2012 Reith Lecture: No More Heroes Anymore

John Curran 

Image © The Aspen Institute

Professor Niall Ferguson is giving this year`s BBC Reith Lecture. The initial talk examined the impact of the Glorious Revolution of 1688; an event leading to a constitutional settlement grounded in the notion of an inclusive pluralist state underpinned by the rule of law.

Professor Ferguson unapologetically makes the case for the Whig view of history seeing 1688 as the catalyst for political and economic freedom which saw Britain ultimately become the Workshop of the World. It is argued that the revolution of 1688 ended arbitrary rule resulting in the establishment of “inclusive rather than extractive institutions”. This he argues becomes an institutional template for sound governance exported around the world (a benevolent aspect of British imperialism) which according to Ferguson is key to understanding why the West advanced.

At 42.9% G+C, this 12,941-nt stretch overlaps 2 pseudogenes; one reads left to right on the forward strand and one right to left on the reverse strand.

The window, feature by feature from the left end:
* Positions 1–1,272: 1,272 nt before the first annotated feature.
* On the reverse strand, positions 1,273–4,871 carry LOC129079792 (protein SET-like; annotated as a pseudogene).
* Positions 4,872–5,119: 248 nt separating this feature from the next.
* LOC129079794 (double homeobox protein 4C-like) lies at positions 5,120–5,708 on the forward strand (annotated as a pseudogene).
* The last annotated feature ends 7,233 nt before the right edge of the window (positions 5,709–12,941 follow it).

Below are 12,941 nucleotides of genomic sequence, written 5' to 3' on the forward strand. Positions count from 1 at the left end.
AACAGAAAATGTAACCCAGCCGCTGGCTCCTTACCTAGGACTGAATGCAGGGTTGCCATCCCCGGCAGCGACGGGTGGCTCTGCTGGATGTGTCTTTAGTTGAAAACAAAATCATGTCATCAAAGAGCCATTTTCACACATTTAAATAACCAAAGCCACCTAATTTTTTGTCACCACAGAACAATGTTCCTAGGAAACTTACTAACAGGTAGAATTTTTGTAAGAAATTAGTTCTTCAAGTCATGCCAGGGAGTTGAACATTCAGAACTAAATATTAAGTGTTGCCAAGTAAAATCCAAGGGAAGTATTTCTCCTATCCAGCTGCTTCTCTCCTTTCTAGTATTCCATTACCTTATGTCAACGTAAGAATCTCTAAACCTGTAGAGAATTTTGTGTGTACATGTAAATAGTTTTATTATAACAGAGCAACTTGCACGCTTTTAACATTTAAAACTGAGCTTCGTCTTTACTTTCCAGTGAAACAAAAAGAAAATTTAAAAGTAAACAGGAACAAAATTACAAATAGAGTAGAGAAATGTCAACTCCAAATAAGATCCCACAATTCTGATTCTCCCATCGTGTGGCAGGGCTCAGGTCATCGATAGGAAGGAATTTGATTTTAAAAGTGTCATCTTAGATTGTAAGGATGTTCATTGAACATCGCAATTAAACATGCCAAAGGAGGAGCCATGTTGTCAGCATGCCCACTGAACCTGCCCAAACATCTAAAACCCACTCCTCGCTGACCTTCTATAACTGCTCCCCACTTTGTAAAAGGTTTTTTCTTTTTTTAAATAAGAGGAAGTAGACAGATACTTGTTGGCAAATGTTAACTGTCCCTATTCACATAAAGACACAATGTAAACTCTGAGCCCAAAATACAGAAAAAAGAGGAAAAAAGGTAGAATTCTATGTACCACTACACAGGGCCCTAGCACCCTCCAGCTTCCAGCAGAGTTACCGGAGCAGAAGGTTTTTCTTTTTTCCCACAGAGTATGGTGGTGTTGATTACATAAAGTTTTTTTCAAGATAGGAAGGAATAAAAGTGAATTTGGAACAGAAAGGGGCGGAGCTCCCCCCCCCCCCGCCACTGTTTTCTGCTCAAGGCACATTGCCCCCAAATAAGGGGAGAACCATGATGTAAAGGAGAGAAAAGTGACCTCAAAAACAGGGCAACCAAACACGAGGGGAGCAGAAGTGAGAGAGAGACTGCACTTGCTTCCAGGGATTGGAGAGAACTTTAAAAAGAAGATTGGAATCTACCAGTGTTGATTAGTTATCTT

Western decline on the other hand is a result of “institutional malaise” leading to the unacceptable sovereign debt in Greece, Italy, Ireland, UK and USA.  Ferguson argues we must move beyond the jaded debate about austerity versus stimulus and instead concentrate on the issue at the heart of the problem the breach of a social covenant that Edmund Burke described as the “partnership between the generations”.  What is now required is new transparent forms of public accountancy which will identify the intergenerational impact of fiscal policy.